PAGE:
SOCIETY GUIDANCE FOR WORKING YOUNG DALMATIANS
The BCDS wishes to encourage owners of Dalmatians to provide appropriate levels of exercise for puppies and young dogs, especially where dogs are likely to be trained to work with the horse or horse and carriage. While it is true the Dalmatian is a working breed capable of great endurance this is true of a fully matured dog of 18 months or older and is not relevant for puppies.
Under the age of 6 months, exercise should be provided in short bursts and should be natural to the puppy rather than enforced by the owner.
A couple of walks of 20 minutes each, a day, is reasonable at six months of age.
Couple this with some mental stimulation in the form of training or nose work and this will help to tire the puppy.
Care must be taken that the puppy’s skeletal or muscular development is not damaged during the critical growth period of two to six months. Puppies should not be allowed to run up and down stairs, jump in or out of cars, off chairs, beds etc.
Early experiences with horses should be short and controlled. It is not until approximately 5-6 months of age that a dog begins to have the awareness of its environment and the danger horses may represent.
Training for working with a carriage, horse or bike should not begin until dogs are at least one year old, although a short distance of 50 yards or so can be conducted in order to stimulate the instinct.
In the early days of training, the mental concentration of working with horses can be as tiring as the physical activity for dogs and owners should watch for signs of stress.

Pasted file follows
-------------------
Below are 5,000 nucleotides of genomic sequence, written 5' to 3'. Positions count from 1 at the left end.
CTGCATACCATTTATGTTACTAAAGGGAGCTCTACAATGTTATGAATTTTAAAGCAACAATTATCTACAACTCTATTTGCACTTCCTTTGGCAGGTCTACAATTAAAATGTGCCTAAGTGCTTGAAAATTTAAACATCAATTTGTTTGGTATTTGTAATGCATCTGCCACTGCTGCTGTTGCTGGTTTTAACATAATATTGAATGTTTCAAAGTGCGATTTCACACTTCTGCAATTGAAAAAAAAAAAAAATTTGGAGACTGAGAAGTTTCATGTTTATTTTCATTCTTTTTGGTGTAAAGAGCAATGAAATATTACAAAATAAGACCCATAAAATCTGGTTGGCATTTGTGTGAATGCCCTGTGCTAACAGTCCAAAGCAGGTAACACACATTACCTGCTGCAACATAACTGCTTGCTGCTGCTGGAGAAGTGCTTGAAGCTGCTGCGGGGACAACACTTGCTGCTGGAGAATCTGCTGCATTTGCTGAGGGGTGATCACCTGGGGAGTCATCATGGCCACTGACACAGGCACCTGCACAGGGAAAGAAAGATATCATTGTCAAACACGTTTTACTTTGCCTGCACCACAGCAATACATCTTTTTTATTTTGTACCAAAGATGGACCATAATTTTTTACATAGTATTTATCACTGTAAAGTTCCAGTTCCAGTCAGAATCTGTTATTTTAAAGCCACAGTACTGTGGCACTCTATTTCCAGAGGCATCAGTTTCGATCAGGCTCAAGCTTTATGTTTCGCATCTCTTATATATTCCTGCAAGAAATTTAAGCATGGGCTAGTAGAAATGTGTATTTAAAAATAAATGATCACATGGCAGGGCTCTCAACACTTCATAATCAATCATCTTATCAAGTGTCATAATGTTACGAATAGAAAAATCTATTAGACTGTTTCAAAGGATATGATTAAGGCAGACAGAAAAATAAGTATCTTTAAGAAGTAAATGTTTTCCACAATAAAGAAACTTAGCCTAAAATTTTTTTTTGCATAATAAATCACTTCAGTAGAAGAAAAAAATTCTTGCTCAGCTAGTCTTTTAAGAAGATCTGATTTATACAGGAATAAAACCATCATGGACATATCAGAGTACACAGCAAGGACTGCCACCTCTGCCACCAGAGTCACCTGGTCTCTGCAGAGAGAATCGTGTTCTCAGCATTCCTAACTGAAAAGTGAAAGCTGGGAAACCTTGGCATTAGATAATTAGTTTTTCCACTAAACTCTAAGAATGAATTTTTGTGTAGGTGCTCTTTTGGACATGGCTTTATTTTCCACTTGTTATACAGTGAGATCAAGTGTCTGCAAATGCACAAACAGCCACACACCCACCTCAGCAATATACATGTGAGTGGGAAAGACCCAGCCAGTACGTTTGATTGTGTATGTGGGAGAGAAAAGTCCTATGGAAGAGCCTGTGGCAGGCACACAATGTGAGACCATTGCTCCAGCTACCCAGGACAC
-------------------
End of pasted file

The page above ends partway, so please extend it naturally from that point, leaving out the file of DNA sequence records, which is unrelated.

Dogs should not be expected to run long distances until they reach full maturity at 18 months and then work must be built up gradually. For the trials a dog is not eligible for entry at 10km bronze level until they have reached one year and not eligible for silver 20km and gold 40km until they are 18 months.
- Exercise covers very different kinds of activity: going for a walk; training classes; training at home; playing with toys; chewing bonesand playing with other dogs, for example.
- A ten-minute training session with mental stimulation is equivalent to a thirty minute run.
- Puppies that are hyperactive and lack concentration may need less exercise and stimulation, not more. Puppies probably need in the region of 20 hours sleep a day.
Don’t confuse enthusiasm for fitness or ability to work.
This policy is informed by extensive experience of breeding and training and recognises the problems that can be caused by over-exercising young dogs. Members are expected to abide by this policy.